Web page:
Two weeks later Mr. Marsh sent a runner to tell us the figure was finished. Together with two museum assistants, I went to his workshop near Congo Market and we carried the statue up a steep hill to an awaiting taxi. The figure, painted in flesh colors and wrapped in a country cloth, looked so realistic that people passing by thought they were witnessing a white man and two Africans carrying a corpse up the hill. Several elderly women began wailing and clapping their hands.


Once we got the statue to the Museum, I unwrapped it to see how good a job Mr. Marsh had done portraying the face. My expectations were not high since he was working with very rough materials – basically just plaster laid over a wire frame. The result was pretty much as expected. The Marsh creation was more a manikin than a sculpture, and more a caricature than a portrait. The face had oversized, heavy-lidded eyes, typical of Yoruba sculpture (Marsh was a member of local Krio hunting society). But it bore enough of a resemblance to Green’s pencil drawing to look familiar to Sierra Leoneans, and it had the advantage of being life-sized.



Mr. Marsh’s Statue of Bai Bureh


Close-up showing The Cap




Daily Mail, July 16, 1963


I dressed the figure in a large “ronko” or warrior’s gown from the Museum’s collection characteristic of Sierra Leone’s northern tribes. But the hat was a problem.  In the pencil drawing, Bai Bureh is wearing a white cone-shaped hat. We had nothing like that in the museum so instead I reached into a bag of hats and found one made from the same rust-colored material as the ronko.  Although it had a very different shape, with three points each ending in a tassel, I placed it on the statue’s head. Then, to complete the statue, I wired an antique sword dating to the period of the Hut Tax War to the figure’s right hand.


The Daily Mail newspaper published an article about the statue with a photograph of Dr. Easmon and Mr. Marsh standing next to the figure, and SLBS covered the story as well.



Sir Milton Margai, Dr. Easmon, Dr. Davidson Nicol, Amadu Wurie and Gary Schulze at the Museum, 1963

Over the next few months, thousands of people came to the Museum to see Bai Bureh’s statue, including the Prime Minister, Sir Milton Margai, and the Governor-General, Sir Henry Lightfoot-Boston. Mrs. Cummings, who had succeeded Doctor Easmon at the Museum, recalled that in the late 1960’s, Bai Bureh’s aged granddaughter led a group from Kasseh on a pilgrimage to Freetown just to view the new statue. People frequently wandered in to gaze at the chief, sometimes putting their hands to their chins, and sighing, “Ah, Bai Bureh, Ah Bai Bureh.” Mrs. Cummings remembered that when the statue was near the front entrance of the Museum, it was common to find to find a medicine man kneeling on the floor arranging fetishes  before the ronko-clad figure, whispering incantations.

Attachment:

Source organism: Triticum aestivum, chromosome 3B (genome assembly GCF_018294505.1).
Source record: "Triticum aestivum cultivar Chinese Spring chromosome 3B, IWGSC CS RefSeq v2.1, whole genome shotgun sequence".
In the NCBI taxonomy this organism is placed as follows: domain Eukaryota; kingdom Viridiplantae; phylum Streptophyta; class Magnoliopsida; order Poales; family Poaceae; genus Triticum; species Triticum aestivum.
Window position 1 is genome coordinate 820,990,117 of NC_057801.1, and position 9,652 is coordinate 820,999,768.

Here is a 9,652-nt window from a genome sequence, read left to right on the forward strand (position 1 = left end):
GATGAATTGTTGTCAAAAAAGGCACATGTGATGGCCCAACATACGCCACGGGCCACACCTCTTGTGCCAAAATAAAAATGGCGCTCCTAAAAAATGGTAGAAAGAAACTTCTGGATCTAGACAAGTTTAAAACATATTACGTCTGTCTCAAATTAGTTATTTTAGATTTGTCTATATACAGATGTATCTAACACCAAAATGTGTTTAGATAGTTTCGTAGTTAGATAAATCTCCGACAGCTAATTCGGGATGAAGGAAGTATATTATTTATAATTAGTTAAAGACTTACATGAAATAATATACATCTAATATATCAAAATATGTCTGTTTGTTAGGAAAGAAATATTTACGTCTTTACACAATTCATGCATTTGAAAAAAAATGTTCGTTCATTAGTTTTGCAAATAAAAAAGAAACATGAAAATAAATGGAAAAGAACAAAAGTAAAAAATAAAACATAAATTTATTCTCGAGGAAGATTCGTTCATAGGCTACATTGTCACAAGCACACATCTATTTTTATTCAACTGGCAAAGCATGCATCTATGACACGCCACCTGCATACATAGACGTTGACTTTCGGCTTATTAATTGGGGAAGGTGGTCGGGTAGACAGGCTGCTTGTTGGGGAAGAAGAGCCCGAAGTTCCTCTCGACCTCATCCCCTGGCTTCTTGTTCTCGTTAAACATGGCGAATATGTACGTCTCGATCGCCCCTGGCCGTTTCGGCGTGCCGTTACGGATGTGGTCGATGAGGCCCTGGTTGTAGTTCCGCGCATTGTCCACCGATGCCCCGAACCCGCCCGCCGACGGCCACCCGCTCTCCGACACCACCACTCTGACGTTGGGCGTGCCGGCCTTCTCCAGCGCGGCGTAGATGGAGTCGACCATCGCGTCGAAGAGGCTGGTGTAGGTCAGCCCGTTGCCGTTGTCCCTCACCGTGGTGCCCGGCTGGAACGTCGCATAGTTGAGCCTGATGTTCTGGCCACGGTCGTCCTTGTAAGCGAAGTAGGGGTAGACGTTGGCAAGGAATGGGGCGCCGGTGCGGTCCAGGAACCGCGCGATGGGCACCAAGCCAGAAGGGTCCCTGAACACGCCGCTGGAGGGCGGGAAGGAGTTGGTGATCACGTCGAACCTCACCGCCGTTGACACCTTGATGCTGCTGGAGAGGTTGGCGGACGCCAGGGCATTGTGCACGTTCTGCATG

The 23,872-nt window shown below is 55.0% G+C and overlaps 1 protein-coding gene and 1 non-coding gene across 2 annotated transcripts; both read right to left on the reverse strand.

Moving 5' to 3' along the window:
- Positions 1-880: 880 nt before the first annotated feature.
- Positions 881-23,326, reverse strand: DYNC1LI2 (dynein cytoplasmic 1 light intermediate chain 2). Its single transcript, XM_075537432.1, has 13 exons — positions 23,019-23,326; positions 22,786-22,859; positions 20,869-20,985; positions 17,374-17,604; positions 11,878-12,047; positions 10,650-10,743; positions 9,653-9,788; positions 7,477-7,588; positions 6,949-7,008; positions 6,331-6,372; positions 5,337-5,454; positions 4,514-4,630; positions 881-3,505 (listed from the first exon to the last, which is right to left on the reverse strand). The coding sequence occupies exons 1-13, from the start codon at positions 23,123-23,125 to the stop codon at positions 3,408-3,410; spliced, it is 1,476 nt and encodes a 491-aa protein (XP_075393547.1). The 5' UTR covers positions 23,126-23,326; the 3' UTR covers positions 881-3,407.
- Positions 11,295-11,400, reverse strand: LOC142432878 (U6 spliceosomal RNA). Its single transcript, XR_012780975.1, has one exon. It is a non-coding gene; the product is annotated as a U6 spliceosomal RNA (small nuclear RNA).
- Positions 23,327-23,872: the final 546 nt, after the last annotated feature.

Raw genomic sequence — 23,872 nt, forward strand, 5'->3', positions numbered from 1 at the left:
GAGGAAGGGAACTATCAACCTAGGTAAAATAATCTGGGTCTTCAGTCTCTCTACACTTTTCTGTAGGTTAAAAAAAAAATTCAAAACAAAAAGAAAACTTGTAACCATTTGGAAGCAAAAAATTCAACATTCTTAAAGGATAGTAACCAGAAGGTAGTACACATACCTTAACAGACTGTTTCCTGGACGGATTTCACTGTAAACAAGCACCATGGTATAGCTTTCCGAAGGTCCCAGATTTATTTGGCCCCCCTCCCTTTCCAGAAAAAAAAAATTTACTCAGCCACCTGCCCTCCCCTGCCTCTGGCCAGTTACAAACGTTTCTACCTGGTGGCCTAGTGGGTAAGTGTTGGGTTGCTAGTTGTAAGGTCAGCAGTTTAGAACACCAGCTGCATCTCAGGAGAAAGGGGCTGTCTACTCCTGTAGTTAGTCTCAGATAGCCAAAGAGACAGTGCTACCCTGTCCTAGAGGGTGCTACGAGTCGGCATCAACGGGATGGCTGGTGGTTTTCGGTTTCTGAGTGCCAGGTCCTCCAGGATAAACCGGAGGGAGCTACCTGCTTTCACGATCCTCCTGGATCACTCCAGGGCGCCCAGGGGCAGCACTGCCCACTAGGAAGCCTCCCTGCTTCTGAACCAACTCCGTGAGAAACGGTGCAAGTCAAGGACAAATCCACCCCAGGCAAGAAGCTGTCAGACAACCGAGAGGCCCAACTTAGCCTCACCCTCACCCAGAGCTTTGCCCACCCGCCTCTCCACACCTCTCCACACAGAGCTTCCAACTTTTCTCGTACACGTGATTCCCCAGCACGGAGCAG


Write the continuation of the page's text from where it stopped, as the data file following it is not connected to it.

Schoolchildren viewing the statue at the museum in the 1980’s.



Bai Bureh metal placard on the front gate of the museum, patterned after the statue.


In the years that followed, long after I had returned to my home in New York, the statue took on a life of its own. Photographs of the figure began to appear in Sierra Leone history books and tourist brochures and when President Siaka Stevens hosted the OAU Conference in 1980, a souvenir booklet was printed featuring a photograph of the statue with the caption, “Bai Bureh, 1840-1908.” Then, when Stevens was leaving office, he commissioned a company to produce a colorful, hard-cover comic book on Sierra Leone history. The artist portrayed Bai Bureh in a fighting mode wearing both the ronko and the tricorn hat that I had dressed him in, swinging his war sword over his head as he charged into battle. The comic book completed the process by which Marsh’s statue had become the iconic image of Bai Bureh.



From “Once Upon A Time…Sierra Leone & A President Called Siaka Stevens”, 1984


In October 1993, thirty years after completing my Peace Corps service, I returned to Sierra Leone to visit old friends and to see what changes had taken place in the country during the interim. Dr. Easmon had passed away many years earlier and Sierra Leone was now in the midst of a brutal civil war.  I went to the Museum my first day back, and there, to my surprise, was Marsh’s statue still standing proud, although some of the paint had peeled off the nose and the right arm was broken, with wire and plaster hanging from where the sword was attached. Mrs. Cummings told me the figure had been damaged from being dragged around to various agricultural shows over the years.






The following year, the Bank of Sierra Leone issued new currency – a red Le 1,000 note featuring the face of the Museum statue, with the doll-like face, tricorn hat and tassels. Beneath the picture were the dates of his birth and death. The banknote even showed the missing paint on his nose. The statue had become the accepted image of Bai Bureh.


Local artists were now making wooden replicas of this statue, just as they had with Lieutenant Green’s pencil drawing. The figures came in various sizes and were just as stiff and straight-backed as the original, with the sword placed awkwardly in front.  All of them had the same tricorn hat with tassels like the one in the museum. Some were even dressed in country cloth gowns. There were also gigantic versions of the statue standing in the lobbies of the Mammy Yoko and Bintumani hotels in Freetown. Hotel workers were heard telling tourists that these carvings were very old and very traditional.  By 1994 vendors were even selling “Mrs. Bai Bureh” carvings to go with “The Chief.” And some people who visited the Museum over the years were told by staff that the hat actually belonged to Bai Bureh.